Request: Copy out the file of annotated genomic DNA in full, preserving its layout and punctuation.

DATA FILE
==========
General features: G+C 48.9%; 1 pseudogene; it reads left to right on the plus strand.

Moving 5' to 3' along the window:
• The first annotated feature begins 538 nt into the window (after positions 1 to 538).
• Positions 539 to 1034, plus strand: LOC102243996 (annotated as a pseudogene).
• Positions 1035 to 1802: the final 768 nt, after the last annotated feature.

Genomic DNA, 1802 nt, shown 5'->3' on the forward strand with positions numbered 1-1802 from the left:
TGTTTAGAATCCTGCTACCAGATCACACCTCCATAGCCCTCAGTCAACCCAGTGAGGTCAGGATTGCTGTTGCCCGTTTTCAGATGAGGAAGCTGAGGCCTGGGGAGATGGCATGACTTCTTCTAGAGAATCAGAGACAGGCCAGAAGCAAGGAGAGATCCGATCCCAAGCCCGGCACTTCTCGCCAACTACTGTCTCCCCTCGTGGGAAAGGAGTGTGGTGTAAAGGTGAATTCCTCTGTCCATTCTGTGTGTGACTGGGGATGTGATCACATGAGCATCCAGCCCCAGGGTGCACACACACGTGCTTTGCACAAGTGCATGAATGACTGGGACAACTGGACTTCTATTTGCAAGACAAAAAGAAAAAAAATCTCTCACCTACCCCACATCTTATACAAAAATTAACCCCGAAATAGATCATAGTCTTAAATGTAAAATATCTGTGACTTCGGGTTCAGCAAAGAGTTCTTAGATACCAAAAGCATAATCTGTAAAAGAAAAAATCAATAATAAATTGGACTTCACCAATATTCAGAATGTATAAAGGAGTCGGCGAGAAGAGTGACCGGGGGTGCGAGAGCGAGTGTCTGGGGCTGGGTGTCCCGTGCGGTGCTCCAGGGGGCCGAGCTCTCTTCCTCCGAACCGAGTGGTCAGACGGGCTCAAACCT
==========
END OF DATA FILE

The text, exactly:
General features: G+C 48.9%; 1 pseudogene; it reads left to right on the plus strand.

Moving 5' to 3' along the window:
• The first annotated feature begins 538 nt into the window (after positions 1 to 538).
• Positions 539 to 1034, plus strand: LOC102243996 (annotated as a pseudogene).
• Positions 1035 to 1802: the final 768 nt, after the last annotated feature.

Genomic DNA, 1802 nt, shown 5'->3' on the forward strand with positions numbered 1-1802 from the left:
TGTTTAGAATCCTGCTACCAGATCACACCTCCATAGCCCTCAGTCAACCCAGTGAGGTCAGGATTGCTGTTGCCCGTTTTCAGATGAGGAAGCTGAGGCCTGGGGAGATGGCATGACTTCTTCTAGAGAATCAGAGACAGGCCAGAAGCAAGGAGAGATCCGATCCCAAGCCCGGCACTTCTCGCCAACTACTGTCTCCCCTCGTGGGAAAGGAGTGTGGTGTAAAGGTGAATTCCTCTGTCCATTCTGTGTGTGACTGGGGATGTGATCACATGAGCATCCAGCCCCAGGGTGCACACACACGTGCTTTGCACAAGTGCATGAATGACTGGGACAACTGGACTTCTATTTGCAAGACAAAAAGAAAAAAAATCTCTCACCTACCCCACATCTTATACAAAAATTAACCCCGAAATAGATCATAGTCTTAAATGTAAAATATCTGTGACTTCGGGTTCAGCAAAGAGTTCTTAGATACCAAAAGCATAATCTGTAAAAGAAAAAATCAATAATAAATTGGACTTCACCAATATTCAGAATGTATAAAGGAGTCGGCGAGAAGAGTGACCGGGGGTGCGAGAGCGAGTGTCTGGGGCTGGGTGTCCCGTGCGGTGCTCCAGGGGGCCGAGCTCTCTTCCTCCGAACCGAGTGGTCAGACGGGCTCAAACCT